4. Practice Making Decisions. Exercise your decision-making muscles as often as possible instead of putting off decisions “’til later.” For example, whenever you pick up a piece of paper, decide how you’re going to deal with it while it’s in your hand instead of putting it in a pile. When you remove an article of clothing, decide to put it where it belongs instead of leaving it somewhere else.
5. Establish an “In-Out Inventory Rule.” For each item that comes into your home (such as books, videos, CDs/ DVDs, clothing), another item of equal type should go out (to charity or resale). If you can get in the habit of following this maintenance rule for even one of your clutter categories, your stuff will be less likely to reach the stage of critical mass (or critical mess, as the case may be!).
6. Let Go of Clutter Daily. Each day, make a conscious effort to let go of at least one unit of clutter. The “unit” can be one item or one container-full; as long as you do it consistently, you’ll see results—just like with exercise. Remind yourself that the more stuff you choose to let go of, the less time you’ll need to spend on maintenance.
7. Fuel Motivation With Visible Results. Motivate yourself to get rid of clutter by creating noticeable results quickly: Begin by decluttering the easiest and most visible cluttered area or segment of your home. Seeing a positive change is energizing and can make you want to keep going.
8. Keep the Best; Let Go of the Rest. Clothing and accessories become easier to part with when you apply this rule: Only keep items that make you look good and feel good. So if it looks good but makes you feel uncomfortable, get rid of it; if it’s comfortable but makes you look bad, let it go.
9. Keep the Positive; Let Go of the Negative. If your clutter includes sentimental objects, here’s a rule to remember: Let go of anything that doesn’t touch you in a positive or poignant way. Don’t keep anything that makes you feel stressed or upset (unless you’re legally required to keep it).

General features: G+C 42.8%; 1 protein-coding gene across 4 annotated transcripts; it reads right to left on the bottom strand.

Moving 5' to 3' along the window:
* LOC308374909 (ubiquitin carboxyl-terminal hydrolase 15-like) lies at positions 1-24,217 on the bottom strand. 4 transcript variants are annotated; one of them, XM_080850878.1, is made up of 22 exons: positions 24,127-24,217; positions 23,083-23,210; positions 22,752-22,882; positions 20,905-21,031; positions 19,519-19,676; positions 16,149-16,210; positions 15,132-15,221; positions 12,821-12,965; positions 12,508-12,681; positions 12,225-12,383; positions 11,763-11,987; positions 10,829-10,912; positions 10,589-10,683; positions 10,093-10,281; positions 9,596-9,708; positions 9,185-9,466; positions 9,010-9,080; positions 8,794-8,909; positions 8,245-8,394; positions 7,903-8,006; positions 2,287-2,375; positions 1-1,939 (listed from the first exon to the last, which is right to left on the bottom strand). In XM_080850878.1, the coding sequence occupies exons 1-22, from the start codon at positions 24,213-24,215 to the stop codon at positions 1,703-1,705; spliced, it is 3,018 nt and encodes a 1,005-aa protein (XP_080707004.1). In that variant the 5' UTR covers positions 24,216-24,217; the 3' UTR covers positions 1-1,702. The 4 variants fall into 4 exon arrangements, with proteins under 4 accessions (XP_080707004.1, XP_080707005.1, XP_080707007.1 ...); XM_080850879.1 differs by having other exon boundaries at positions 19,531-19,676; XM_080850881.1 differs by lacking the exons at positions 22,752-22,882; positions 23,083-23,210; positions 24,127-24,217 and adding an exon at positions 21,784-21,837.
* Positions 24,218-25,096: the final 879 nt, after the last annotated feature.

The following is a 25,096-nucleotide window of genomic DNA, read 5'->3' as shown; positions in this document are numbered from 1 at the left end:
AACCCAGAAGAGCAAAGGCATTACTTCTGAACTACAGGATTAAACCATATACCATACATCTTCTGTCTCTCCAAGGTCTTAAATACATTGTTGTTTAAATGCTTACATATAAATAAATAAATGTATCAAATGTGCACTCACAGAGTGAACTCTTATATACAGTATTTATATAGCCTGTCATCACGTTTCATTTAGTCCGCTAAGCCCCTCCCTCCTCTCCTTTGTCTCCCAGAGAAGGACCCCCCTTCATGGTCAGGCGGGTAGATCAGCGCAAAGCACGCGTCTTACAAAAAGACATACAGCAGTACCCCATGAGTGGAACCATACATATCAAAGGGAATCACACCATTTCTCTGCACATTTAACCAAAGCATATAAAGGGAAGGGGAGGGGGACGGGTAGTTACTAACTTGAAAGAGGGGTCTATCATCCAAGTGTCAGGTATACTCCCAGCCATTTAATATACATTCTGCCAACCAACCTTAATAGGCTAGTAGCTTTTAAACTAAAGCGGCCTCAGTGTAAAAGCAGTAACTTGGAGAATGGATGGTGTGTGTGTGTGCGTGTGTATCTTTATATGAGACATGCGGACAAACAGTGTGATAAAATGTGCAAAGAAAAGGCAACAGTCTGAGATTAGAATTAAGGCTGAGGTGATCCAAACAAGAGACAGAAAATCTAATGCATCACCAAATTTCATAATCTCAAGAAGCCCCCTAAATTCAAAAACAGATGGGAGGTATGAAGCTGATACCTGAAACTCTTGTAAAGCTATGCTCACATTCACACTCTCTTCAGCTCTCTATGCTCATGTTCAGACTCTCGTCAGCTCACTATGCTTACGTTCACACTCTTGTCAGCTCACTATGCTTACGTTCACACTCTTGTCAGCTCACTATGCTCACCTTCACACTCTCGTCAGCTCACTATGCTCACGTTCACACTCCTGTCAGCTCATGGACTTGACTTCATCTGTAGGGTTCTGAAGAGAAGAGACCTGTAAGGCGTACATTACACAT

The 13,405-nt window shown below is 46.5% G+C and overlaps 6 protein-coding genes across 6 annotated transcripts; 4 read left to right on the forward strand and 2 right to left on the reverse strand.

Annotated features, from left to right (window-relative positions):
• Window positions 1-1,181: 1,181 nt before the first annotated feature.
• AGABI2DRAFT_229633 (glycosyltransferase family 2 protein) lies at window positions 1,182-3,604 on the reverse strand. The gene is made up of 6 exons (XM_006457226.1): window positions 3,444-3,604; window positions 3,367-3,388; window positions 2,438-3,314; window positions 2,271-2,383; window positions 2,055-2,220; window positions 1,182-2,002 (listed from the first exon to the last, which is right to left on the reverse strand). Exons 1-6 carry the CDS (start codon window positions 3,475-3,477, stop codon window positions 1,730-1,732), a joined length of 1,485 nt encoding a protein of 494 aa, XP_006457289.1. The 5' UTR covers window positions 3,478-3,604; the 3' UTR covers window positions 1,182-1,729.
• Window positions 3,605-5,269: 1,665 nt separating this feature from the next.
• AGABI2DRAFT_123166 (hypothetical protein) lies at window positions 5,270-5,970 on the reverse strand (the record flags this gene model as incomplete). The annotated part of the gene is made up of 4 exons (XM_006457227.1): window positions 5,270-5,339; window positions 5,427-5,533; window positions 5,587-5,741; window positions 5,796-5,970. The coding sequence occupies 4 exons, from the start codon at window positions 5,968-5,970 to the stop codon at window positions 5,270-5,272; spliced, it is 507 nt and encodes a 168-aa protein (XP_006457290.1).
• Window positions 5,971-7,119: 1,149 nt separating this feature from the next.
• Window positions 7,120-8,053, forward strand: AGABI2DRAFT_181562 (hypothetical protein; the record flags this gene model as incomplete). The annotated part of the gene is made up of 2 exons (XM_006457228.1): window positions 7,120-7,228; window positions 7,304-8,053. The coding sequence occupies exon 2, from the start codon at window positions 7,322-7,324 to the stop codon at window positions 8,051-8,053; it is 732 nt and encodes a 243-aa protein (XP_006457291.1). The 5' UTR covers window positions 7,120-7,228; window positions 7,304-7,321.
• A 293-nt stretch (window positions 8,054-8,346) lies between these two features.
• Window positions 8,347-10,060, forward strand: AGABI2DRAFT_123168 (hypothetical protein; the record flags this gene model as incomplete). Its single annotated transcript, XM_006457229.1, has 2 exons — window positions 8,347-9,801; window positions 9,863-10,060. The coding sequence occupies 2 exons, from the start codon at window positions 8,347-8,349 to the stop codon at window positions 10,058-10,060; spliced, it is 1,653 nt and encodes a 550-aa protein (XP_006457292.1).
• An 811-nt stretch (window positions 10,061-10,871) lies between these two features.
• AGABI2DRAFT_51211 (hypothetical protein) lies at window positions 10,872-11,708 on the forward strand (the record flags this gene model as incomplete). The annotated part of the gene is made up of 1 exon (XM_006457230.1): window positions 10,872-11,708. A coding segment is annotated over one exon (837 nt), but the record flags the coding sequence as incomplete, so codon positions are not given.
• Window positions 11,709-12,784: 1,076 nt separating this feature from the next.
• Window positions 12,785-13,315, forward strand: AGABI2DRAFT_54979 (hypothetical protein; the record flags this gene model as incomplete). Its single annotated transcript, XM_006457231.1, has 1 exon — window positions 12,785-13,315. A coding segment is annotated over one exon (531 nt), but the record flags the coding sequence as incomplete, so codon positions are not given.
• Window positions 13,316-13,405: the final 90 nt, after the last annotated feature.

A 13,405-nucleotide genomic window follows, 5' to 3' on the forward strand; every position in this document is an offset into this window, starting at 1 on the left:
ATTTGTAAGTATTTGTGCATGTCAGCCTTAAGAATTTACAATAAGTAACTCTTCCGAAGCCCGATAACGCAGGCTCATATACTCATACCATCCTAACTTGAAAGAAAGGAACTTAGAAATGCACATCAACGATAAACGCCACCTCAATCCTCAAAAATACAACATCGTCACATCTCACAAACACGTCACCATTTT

10. Turn Can’t Into Can. The most important piece of clutter to let go of is the ’t on the end of the word can’t. When you catch yourself saying, “I can’t get rid of . . . ,” change it to “I can!”
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Do you feel as though you live in your car? If you frequently drive to client appointments—or drop kids off at soccer practice—car clutter can become a regular passenger. Use the following tips to keep your car clutter-free.
Stash the Trash. Having easy-to-use trash containers handy in both the front- and back-seat areas will help prevent your vehicle from filling up with debris. Trash receptacles come in two styles: stay-open and closable. Which style you choose—and for which area—should depend on the type of trash you create. For example, let’s say food-related or other aromatic discards regularly create compost in the back seat. A sealable container that attaches to the back of a front seat (facing the back seat) may be a good solution. If papers or other trash pile up in the front seat, an open-topped minibin that sits between the seats or on the floor may be the best bet. Both types of containers are inexpensive and available at many automotive supply stores. Of course, if you want to keep things really simple, you can always use a small grocery bag. (Now you know what to do with all the ones you’ve been stockpiling.)
Clear It Out. No matter how wonderful your trash stashers are, they’ll quickly become useless if you’re not in the habit of dumping out their contents frequently. So establish a regular ritual: Each time you stop to get gas, take a moment to empty the trash.
Keep the Clutter Moving. The best way to maintain an organized, clutter-free car is to move stuff out of it. To lighten your load, adopt this simple strategy: At least once a week, remove everything that doesn’t belong in your vehicle. (Just make sure all that stuff doesn’t end up in your garage.)